Monday, December 24, 2012

A Friendly Reminder

     'Twas the night before Christmas and all through the house not a creature was stirring not even a mouse. What?! A mouse? Not in my house! Get the traps!

     In the outdoors sometimes it's quite obvious when seasons overlap, and other times not so much. It's easy to see where bird seasons, and deer seasons converge, but not all pursuits are as clear. In most parts of the country those toting traps, and tending lines are barely visible, as are their tools of the trade. It is an unfortunate biproduct of the quest for fur that dogs can be accidentally caught, or worse, sometimes killed in traps. All states have their own special regulations, and rules as to how traps must be set. In many states, but not all, lethal traps must be set under water, or in a cubby to prevent accidental catches of domestic animals. All sportsmen that take to the woods with any kind of dog would be well served by learning what their regional trapping seasons are, as well as what traps are allowed, and potential trapping sights in their area. Learning how to recognize traps, and how to release them is a skill worth learning.

      No trapper wants to lose time resetting traps accidentally triggered by a dog, let alone accidentally kill one. Trappers, however, have just as much rights to pursue fur, as other sportsmen have to pursue their chosen game. Furs are in their prime in the late fall, and winter, so there will always be an overlap in the seasons. Like all things in life, education is the key to understanding. I'd recommend anyone with a dog, whether they intend to ever trap or not, take a trapper education class in the  off season. Trapper education will make the thought of hunting during the trapping season less of a scary proposition.

     And,.....Merry Christmas everyone.

Sunday, December 2, 2012

That's A Wrap- 2012 Grouse Camp(s).

     Sometimes it all comes together nicely. Like it has this fall. A young dog, some good friends, and a series of fortunate events meant writing got pushed to the back burner, and hunt moved to the front. And in moving it to the front burner I also turned up the heat, and kept it at a rolling boil for as long as I could. Now, however, I've begin to wrap up my grouse hunting season. It's not over, and I fully expect to spend a few more days in the woods with Ginger, but no more multi-day, no more camps.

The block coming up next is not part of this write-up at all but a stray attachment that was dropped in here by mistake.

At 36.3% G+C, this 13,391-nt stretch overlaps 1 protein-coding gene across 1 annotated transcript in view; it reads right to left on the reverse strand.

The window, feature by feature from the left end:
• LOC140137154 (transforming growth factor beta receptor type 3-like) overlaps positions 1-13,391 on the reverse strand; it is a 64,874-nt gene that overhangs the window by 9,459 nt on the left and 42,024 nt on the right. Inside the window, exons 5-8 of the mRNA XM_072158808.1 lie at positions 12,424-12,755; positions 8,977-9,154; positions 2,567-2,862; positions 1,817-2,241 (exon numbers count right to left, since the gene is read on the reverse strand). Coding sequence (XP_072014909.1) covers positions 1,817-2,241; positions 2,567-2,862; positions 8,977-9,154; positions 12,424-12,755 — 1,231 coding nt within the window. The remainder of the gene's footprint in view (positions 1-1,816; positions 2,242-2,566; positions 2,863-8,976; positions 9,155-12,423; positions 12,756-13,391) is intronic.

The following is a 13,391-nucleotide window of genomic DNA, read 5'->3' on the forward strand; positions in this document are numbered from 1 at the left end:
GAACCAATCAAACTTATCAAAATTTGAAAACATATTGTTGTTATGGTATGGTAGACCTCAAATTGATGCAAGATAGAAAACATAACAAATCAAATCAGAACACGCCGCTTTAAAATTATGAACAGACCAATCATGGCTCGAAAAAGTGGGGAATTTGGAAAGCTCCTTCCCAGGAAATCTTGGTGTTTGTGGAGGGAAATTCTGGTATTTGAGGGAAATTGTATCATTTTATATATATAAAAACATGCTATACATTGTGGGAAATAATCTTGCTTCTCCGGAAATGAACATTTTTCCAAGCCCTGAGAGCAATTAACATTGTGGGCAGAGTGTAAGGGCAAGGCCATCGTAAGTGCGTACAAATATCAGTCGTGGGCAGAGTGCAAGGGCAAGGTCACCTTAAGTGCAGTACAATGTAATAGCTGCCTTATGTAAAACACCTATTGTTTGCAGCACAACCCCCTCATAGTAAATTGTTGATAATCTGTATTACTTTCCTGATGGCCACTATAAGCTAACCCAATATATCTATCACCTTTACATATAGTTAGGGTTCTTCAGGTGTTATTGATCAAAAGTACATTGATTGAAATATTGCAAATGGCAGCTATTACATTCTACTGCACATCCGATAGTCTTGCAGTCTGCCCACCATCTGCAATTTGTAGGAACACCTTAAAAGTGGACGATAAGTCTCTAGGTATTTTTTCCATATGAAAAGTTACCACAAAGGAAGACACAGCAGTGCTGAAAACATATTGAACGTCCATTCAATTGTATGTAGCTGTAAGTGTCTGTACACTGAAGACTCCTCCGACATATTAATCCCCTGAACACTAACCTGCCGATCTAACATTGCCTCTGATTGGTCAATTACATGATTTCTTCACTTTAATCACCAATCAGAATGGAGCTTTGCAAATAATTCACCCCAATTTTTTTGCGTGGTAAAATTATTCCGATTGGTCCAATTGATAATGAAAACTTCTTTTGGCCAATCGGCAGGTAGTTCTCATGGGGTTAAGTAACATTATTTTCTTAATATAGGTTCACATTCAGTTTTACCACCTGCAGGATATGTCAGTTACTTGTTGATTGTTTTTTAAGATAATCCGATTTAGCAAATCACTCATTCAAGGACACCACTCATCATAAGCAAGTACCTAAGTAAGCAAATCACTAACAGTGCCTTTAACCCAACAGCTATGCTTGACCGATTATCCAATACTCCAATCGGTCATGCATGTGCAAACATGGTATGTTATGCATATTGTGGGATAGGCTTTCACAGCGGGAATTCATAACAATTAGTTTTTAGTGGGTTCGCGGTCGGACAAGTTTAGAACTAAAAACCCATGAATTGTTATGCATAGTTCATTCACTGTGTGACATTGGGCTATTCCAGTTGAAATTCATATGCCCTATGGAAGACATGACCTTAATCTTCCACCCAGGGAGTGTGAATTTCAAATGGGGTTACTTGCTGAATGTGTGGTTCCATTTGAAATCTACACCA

I've been very fortunate this season, and went to 5 grouse camps for about 30 days in camp. With this being Ginger's first season 30 days in grouse camp is immersion learning, and she learned quickly having been given the opportunity to flush a few hundred grouse, a boat load of woodcock, and even a few hares. Naturally I was the week link in the process, my shooting suffering greatly. While I shot a few birds, and hares I should have pocketed double what I brought home. The sting of missing made worse by the fact that many of the misses absolute softball flushes, in the open, with few trees to intercept shot string, or obscure vision. None the less, my shooting percentage was high enough that Ginger was allowed to learn her trade, and begin to excel at it.

     Both Ginger and I learned a lot this season. Ginger about hunting, and grouse behavior, and me about dog training. Ginger learned that the flush of a low flying grouse was much more exciting than the wind up toy like flush of a woodcock, and with that I learned that steadying a young spaniel on grouse wouldn't be as easy as I'd thought it'd be. So again it was off the the races, and back to a little dog training. As fate would have it, a little refresher yard work, and a little whistle work was all it took to her squared away.

     Our travels took us to 2 camps in northern New Hampshire. The first camp with GW which I wrote about last month, and the second, a week long camp with BK and his Lab, Ruby, where we managed to put a dent in the local woodcock population. At one point BK and I found ourselves each with a limit of woodcock in about 30 minutes, and having to round up Ginger to hunt dead for 3 woodcock on the ground at the same time.

     After a brief respite from hunting to attend some required training at work I was ready to go again when November rolled around. First Ginger and I made the long drive to Pennsylvania for our annual grouse camp with the ASO pro staff and some friends. While the area of Pa we hunted wasn't the best grouse cover, with 8 guys, 4 dogs, 3 bottles of whisk(e)y, and a huge fire place in the camp, we still had a great time. This, of course, goes without saying as anytime we get this crew together we have a great time.

     Ginger and I soon found ourselves in the great north woods, thanks to the extreme generosity of some friends who allowed me open door privileges at their camp. It was then that I took a bit of time to do some refresher yard work with Ginger that quickly resulted in having a dog steady on not only woodcock, but ruffed grouse too. The open door policy of the camp gave me nine more days up north, and allowed me the opportunity to enjoy the company of some new people and dogs. More often than not dogs out numbered people in camp, and their variety was stunning. I was able to spoil and tease 3 English Setters, 2 Red Setters, 2 French Brits, 2 English pointers, 1 German Shorthaired Pointer, and a Lab. And as much fun as that was, sharing a beverage with their owners was equally enjoyable.

     Ginger and I will be spending a day in the woods later this week. While we've got good grouse cover within driving distance of the house we know that it will pale in comparison to the camps we've had the pleasure to attend. But we'll make the most of it.

**A special thanks to Tim, Ted, Al, and Russ for letting me take over their grouse camp.